If you’re booked on a Royal Caribbean cruise and want to save yourself a little money, here’s a bit of advice: Pre-pay your gratuities, pronto! Why? Because the line is upping the daily charge again, and the new rates will apply to any passenger who hasn’t pre-paid their gratuities by April 14th. (Those who do not pre-pay will have the gratuities charged to their SeaPass account each day.)
The New Rate
So what will the new rate be? Never fear… it’s not going to break the bank. The new fee will be $13.50 per person/per day for standard staterooms and $16.50 per person/per day for guests staying in a suite. For those keeping track (and we know you are!), that’s an increase of 55 cents per day over the previous $12.95/$15.95 charged. This is not an unusual move in the industry, with Norwegian Cruise Line raising the rate twice in 2015 so that passengers now pay $13.50 per person/per day, with suite guests paying $15.50 per person/per day. Princess similarly raised rates at the beginning of 2016, with their guests paying $12.95 per person/per day, and guests in suites paying $13.95.
Nickel-and Dime Crowd
Of course, if there’s one thing we all know, it’s that an increase of any size is going to ruffle some feathers, especially among the nickel-and-dime crowd, and will also lead to debate about the levels of service and whether or not it is acceptable to have the gratuity charges removed in favor of tipping individuals based on the services they provide. It’s long been our belief that the folks who toil so hard to make our trips the best they can possibly be — including the vast majority of crew members who are never seen by guests — more than earn the amount charged by the lines.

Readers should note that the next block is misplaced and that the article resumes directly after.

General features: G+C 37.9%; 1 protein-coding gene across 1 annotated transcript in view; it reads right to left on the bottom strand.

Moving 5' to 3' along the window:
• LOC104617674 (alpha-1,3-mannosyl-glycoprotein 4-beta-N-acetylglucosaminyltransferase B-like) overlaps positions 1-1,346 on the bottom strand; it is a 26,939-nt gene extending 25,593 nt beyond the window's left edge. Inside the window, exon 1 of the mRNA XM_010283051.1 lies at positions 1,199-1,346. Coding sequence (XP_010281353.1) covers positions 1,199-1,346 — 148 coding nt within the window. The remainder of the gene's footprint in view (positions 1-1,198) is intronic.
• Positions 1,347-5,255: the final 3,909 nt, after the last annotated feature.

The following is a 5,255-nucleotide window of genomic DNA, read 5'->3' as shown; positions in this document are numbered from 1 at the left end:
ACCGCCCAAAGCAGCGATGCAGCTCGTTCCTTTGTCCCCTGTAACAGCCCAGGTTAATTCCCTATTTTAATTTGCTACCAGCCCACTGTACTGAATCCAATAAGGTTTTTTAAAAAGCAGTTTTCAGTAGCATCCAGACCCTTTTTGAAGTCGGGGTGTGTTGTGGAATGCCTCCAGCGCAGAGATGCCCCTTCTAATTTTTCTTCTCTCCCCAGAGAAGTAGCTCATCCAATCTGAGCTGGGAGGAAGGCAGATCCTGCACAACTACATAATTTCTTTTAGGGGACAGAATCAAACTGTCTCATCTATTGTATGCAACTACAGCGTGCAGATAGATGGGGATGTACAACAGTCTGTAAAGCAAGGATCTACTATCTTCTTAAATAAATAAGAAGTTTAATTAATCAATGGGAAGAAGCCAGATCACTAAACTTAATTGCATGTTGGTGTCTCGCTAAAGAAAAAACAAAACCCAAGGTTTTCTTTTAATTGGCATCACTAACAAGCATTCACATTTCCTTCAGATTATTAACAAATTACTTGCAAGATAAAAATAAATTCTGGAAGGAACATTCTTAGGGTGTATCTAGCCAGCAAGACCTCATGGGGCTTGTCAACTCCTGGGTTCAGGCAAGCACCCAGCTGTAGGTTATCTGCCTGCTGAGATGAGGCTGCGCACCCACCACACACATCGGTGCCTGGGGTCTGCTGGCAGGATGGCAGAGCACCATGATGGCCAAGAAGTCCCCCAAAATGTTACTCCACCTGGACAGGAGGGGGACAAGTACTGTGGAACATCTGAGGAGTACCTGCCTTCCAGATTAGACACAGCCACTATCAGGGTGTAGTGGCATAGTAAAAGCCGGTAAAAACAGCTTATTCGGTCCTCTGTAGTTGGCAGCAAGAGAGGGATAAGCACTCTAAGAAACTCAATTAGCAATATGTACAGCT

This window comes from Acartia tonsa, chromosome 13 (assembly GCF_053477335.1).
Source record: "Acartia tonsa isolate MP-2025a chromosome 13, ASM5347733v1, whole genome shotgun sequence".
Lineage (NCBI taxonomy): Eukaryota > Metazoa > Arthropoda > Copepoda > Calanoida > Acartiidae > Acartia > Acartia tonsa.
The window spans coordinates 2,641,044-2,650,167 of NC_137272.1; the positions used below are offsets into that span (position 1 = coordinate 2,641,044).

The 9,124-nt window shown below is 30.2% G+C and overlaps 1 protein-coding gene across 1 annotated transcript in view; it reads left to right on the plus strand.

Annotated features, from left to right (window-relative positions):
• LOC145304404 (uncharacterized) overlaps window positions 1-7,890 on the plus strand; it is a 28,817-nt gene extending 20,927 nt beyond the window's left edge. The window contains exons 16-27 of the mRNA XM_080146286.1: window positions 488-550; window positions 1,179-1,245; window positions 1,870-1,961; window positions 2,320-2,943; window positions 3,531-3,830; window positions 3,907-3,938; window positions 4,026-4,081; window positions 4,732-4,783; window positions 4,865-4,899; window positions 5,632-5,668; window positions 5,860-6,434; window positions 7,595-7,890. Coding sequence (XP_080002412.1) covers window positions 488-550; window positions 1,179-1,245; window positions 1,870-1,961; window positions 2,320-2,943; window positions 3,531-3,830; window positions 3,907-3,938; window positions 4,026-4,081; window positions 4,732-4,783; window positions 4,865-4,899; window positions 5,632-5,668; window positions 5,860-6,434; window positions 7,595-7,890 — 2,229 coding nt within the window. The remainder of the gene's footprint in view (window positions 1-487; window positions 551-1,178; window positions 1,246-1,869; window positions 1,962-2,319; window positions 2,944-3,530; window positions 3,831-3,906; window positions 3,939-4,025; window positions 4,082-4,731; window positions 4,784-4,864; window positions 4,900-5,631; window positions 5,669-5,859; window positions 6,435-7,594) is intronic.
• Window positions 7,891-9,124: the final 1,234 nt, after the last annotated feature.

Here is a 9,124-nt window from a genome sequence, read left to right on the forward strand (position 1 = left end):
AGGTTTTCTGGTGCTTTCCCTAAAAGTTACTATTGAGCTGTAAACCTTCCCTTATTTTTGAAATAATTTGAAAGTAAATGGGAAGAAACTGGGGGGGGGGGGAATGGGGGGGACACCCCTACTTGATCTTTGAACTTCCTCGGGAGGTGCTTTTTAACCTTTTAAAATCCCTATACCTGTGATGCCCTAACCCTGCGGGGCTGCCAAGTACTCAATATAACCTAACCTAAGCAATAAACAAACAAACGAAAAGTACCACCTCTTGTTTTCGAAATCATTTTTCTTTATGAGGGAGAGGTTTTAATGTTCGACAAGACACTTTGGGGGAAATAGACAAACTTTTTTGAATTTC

Should They Go All-Inclusive?
That said, we can’t help but wonder if perhaps the cruise lines could, as a whole, avoid the inevitable uproar over increases by simply folding the gratuity charge into the total cost, thus making it — like the cost of eating in a main dining room — an “invisible” charge unnoticed by passengers.
Do you agree that the staff is worth the increased gratuities, or do you believe you should be allowed to tip-as-you-go?